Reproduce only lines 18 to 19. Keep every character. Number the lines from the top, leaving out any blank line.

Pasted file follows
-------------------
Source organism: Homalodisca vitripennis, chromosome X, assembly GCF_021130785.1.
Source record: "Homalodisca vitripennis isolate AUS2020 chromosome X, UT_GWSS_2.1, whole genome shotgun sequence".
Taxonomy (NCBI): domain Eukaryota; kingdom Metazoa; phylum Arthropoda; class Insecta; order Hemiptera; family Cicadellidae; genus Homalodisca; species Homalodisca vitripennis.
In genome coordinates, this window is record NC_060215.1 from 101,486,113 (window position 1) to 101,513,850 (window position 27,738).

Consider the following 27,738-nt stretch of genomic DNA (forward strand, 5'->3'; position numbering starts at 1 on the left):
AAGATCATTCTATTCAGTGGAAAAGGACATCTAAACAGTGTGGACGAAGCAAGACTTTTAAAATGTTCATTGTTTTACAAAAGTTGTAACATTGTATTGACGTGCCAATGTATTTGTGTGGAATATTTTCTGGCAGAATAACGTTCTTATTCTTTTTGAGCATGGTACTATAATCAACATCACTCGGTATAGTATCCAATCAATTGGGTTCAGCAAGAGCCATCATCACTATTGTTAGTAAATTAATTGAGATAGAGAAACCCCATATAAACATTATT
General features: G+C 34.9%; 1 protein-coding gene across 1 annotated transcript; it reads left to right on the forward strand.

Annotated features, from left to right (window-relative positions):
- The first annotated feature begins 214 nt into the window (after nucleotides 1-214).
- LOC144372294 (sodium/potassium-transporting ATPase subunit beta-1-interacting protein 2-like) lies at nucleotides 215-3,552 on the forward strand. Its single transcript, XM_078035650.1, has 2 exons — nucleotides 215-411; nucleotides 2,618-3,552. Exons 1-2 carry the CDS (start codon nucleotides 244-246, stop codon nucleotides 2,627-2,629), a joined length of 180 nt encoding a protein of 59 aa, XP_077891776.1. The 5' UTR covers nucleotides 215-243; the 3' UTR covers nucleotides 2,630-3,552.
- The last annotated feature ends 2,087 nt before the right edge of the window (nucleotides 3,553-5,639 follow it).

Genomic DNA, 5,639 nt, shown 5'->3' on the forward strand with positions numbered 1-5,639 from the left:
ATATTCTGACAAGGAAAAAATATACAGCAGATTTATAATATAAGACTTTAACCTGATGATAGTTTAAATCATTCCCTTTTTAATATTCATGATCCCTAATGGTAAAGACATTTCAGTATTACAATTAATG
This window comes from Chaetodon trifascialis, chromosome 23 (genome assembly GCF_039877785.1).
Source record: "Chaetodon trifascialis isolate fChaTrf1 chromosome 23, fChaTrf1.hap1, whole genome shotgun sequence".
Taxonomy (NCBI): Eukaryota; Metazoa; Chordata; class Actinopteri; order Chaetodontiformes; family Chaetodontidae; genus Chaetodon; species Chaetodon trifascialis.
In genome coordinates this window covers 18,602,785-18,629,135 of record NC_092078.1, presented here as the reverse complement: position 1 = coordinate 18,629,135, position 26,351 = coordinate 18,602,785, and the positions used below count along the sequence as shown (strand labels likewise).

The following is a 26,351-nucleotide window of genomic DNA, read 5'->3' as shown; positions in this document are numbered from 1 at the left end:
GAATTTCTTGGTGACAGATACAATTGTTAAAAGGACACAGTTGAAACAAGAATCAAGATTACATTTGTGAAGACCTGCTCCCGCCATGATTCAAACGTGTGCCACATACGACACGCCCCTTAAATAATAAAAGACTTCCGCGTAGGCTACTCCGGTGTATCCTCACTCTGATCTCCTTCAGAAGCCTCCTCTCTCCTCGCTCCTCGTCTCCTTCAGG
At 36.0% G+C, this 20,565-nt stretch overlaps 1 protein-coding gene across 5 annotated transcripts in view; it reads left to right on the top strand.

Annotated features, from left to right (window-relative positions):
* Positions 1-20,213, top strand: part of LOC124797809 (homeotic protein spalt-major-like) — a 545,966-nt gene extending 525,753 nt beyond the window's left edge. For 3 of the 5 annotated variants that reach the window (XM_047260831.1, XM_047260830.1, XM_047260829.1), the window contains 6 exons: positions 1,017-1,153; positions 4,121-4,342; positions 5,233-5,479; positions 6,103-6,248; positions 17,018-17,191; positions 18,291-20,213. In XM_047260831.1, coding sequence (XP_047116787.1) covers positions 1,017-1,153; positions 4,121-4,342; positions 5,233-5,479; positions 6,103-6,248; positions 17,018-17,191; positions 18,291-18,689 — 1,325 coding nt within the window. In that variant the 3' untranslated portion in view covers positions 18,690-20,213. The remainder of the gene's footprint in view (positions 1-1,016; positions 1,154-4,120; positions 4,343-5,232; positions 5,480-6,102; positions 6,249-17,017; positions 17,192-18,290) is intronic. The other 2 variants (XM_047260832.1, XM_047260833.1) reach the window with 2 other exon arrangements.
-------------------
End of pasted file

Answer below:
The following is a 26,351-nucleotide window of genomic DNA, read 5'->3' as shown; positions in this document are numbered from 1 at the left end:
GAATTTCTTGGTGACAGATACAATTGTTAAAAGGACACAGTTGAAACAAGAATCAAGATTACATTTGTGAAGACCTGCTCCCGCCATGATTCAAACGTGTGCCACATACGACACGCCCCTTAAATAATAAAAGACTTCCGCGTAGGCTACTCCGGTGTATCCTCACTCTGATCTCCTTCAGAAGCCTCCTCTCTCCTCGCTCCTCGTCTCCTTCAGG